Siena is known for the Piazza del Campo, the main city square where the Palio is organized. The Palio is a horse race that is organized twice a year (not counting in times of corona) in the piazza del Campo. If you are not there during this event, the piazza is also a very nice place to sit down on one of the terraces and enjoy an Aperol Spritz while you watch the people on the square.
Another sight not to be missed is the Cathedral of Santa Maria.
If you like cheese, then you should definitely not skip Pienza. You don’t like cheese but you want to come here? If so, keep in mind that there is a pungent cheese smell throughout the town. The most delicious pecorino cheese is produced and sold here.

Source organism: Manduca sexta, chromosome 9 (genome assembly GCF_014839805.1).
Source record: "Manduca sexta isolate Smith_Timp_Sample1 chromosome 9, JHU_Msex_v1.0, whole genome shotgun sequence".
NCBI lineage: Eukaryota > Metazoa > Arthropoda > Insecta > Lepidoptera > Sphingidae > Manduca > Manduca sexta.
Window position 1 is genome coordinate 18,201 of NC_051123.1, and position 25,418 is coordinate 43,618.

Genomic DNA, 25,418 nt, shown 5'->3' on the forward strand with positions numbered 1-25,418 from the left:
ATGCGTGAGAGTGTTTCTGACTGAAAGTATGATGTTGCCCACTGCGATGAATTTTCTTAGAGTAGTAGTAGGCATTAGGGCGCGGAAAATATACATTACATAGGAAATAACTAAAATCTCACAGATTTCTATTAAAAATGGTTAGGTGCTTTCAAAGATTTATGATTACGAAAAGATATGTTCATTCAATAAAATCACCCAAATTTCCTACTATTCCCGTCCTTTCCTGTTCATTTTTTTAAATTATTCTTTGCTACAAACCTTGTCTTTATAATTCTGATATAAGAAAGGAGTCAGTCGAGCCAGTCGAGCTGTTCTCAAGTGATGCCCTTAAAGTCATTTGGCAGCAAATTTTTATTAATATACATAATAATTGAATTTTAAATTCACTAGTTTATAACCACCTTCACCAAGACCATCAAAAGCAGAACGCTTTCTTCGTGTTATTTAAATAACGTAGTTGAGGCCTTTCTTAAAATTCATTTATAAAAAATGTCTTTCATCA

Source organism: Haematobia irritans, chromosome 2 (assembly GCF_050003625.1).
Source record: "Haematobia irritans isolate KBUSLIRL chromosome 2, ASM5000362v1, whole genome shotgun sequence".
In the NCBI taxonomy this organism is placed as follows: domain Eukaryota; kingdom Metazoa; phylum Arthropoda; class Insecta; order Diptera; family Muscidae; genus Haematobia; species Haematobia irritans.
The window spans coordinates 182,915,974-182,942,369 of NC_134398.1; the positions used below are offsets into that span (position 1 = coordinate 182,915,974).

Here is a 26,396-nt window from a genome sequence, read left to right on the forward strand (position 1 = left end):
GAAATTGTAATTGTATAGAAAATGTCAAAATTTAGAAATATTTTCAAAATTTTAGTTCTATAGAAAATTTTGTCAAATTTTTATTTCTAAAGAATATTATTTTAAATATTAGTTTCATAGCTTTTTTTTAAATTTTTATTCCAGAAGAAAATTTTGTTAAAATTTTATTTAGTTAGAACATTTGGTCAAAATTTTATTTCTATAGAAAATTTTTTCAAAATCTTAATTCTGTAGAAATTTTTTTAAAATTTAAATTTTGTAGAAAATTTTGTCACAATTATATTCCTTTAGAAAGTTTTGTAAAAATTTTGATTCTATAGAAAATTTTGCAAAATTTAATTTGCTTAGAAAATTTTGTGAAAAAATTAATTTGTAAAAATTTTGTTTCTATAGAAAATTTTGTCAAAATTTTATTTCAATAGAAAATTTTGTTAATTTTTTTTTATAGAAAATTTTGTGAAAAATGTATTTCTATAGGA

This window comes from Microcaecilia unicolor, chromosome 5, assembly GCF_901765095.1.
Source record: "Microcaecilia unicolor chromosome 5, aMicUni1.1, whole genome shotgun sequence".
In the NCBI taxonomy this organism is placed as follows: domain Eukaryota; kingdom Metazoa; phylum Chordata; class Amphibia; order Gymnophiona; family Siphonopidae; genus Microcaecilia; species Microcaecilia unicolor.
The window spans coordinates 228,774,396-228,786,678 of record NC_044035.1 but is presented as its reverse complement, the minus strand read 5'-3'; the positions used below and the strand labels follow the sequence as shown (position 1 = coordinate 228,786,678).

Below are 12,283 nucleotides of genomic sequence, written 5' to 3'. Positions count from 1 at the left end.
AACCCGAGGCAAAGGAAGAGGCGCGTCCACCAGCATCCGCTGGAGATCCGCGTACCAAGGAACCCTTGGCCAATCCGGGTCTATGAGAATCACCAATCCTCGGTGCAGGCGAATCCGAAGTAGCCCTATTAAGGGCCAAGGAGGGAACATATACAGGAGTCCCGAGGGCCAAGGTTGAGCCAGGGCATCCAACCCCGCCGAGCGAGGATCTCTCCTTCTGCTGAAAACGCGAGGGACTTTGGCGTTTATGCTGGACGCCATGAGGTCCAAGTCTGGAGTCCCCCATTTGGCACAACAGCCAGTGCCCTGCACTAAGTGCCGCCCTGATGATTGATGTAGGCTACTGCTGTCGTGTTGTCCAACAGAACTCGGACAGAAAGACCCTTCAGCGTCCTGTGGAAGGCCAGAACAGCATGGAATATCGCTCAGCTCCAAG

Despite the fact that I love cheese and am a big fan of pecorino, even I found the smell quite intense. If you don’t like cheese then it’s like hell on earth. Pienza lies in the Vall d’Orcia valley and although the town itself is not very big, it is picturesque and worth a visit.
If you are a fanatic player of Assasins Creed (computer game) then you will undoubtedly recognize much of San Gimignano. Or so I’m told. It is a beautifully preserved medieval village. The only downside is that it is also incredibly touristy. You want to go to San G? Then go early or stay overnight so you can get up at dawn to explore the place without crowds.
San Gimignano is best known for the 14 towers that dominate the townscape. There used to be even 72 towers. Recommended to go but as said, keep in mind there might be loads of other people with the same idea.
Lucca is another gem of a town. It is one of the richest cities in Tuscany and you can stroll around. Lucca is especially known for its city walls which are still completely intact. Don’t forget to taste the local speciality of Lucca; buccellato.